Tag Archives: weight

Southern Hudson Bay polar bears are not starving to death

Reposted from 23 March 2016: Despite the fact that the polar bears of Southern Hudson Bay (SHB) live further south year round than any others, a recent study found their average body weight has declined relatively little since the 1980s. There has been no decline in the size of the population over that time either.

James Bay female and cub_Ontaro Govt

Remarkably – despite what we are told about how critical breakup dates are to polar bear health and survival in Hudson Bay – this study found that for SHB bears, the small decline in body condition index correlated only with freeze-up dates, not breakup dates or length of the ice-free season. They also found that regional breakup and freeze-up dates relevant to polar bears in this area was the day when ice cover reached 5% (not 50%).

In other words, SHB polar bears left the ice (or returned to it) when the average ice cover near the coast was about 5%. This finding is yet more evidence that the meteorological definition of “breakup” (date of 50% ice cover) used by many researchers (see discussion here) is not appropriate for describing the seasonal movements of polar bears on and off shore.

The news (two weeks after this post originally went up, see also here), however, is about the bit of weight decline, hyped to the maximum.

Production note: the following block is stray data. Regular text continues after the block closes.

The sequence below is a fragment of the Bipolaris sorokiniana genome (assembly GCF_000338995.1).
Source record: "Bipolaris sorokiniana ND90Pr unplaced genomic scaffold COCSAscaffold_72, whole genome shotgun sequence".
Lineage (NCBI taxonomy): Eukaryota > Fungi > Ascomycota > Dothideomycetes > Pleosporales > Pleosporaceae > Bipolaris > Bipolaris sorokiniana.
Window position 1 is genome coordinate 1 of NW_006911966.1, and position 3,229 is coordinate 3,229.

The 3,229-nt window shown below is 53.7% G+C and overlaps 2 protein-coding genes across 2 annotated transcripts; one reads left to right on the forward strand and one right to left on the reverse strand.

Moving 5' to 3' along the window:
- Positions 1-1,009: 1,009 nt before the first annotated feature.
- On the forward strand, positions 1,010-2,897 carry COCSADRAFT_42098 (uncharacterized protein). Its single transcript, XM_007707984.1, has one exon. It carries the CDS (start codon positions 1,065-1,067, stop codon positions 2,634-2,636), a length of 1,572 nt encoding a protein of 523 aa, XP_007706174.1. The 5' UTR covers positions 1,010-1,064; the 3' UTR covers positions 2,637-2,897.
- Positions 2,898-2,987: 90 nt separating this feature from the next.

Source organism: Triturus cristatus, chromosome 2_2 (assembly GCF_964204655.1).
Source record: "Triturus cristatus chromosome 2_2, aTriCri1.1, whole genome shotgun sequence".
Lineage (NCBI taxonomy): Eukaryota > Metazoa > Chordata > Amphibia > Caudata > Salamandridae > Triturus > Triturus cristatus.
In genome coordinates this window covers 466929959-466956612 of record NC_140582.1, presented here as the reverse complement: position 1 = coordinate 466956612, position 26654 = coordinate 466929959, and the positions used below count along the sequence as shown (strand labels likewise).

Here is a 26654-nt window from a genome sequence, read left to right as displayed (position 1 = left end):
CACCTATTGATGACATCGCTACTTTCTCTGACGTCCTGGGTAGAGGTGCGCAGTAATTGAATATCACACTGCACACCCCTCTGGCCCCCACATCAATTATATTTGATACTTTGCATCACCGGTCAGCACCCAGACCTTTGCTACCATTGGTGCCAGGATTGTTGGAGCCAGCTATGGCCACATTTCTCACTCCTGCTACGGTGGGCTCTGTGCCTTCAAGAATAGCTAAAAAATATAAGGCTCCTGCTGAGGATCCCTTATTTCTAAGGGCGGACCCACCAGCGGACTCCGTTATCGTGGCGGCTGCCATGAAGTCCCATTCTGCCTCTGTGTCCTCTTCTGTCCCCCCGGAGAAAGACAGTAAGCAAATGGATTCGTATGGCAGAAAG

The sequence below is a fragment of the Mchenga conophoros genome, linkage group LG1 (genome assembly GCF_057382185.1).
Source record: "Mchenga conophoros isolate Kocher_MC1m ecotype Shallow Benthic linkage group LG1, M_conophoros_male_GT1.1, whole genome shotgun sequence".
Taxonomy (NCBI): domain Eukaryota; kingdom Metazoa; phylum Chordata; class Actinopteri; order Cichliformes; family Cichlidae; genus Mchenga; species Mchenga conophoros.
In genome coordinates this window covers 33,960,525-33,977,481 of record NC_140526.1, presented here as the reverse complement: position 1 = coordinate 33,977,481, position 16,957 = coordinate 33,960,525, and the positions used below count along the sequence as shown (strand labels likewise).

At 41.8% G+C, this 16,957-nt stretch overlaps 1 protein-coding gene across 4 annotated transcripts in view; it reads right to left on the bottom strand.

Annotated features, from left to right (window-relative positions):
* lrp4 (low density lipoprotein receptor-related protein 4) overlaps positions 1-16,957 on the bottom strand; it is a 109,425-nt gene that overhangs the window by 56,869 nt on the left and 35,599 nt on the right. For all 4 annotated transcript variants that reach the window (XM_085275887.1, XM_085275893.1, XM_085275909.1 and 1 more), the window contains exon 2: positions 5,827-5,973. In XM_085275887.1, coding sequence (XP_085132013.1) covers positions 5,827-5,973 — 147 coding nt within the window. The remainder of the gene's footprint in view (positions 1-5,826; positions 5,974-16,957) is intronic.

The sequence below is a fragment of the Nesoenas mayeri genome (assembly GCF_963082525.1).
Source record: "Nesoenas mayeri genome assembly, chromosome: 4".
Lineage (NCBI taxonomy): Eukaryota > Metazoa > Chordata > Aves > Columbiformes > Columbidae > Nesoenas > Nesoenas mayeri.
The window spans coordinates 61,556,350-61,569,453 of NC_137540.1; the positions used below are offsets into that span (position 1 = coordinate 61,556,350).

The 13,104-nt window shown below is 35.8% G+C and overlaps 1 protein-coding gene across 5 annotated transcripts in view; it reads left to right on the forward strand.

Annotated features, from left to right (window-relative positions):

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Declining polar bear weights and early breakup dates in WHB, Part I: What’s a starving bear?

The oft-repeated claim that polar bears are starving in Western Hudson Bay (e.g., here, here, here, and here) comes primarily from a 10 year old study that documented a declining trend in polar bear body condition (a biology euphemism for relative fatness) between 1980 and 2004, which appeared to correlate with earlier and earlier breakup dates for Hudson Bay.

Figure 1. Polar bear female with cub, 2009, Churchill, Western Hudson Bay. Wikipedia.

Figure 1. Polar bear female with cub, 2009, Churchill, Western Hudson Bay. Wikipedia.

The authors of that study (polar bear specialist Ian Stirling and NASA sea ice researcher Claire Parkinson) reported the body weights of lone female bears captured in Western Hudson Bay between 1980 and 2004. The trend over time in those bear weights was then correlated with the overall change in dates of sea ice breakup on Hudson Bay for that period.

However, it turns out that while the trend of body condition and the trend in breakup dates indeed correlated over time, the actual year to year data did not. The question is, what does that mean for the claim that polar bears in WHB are starving?
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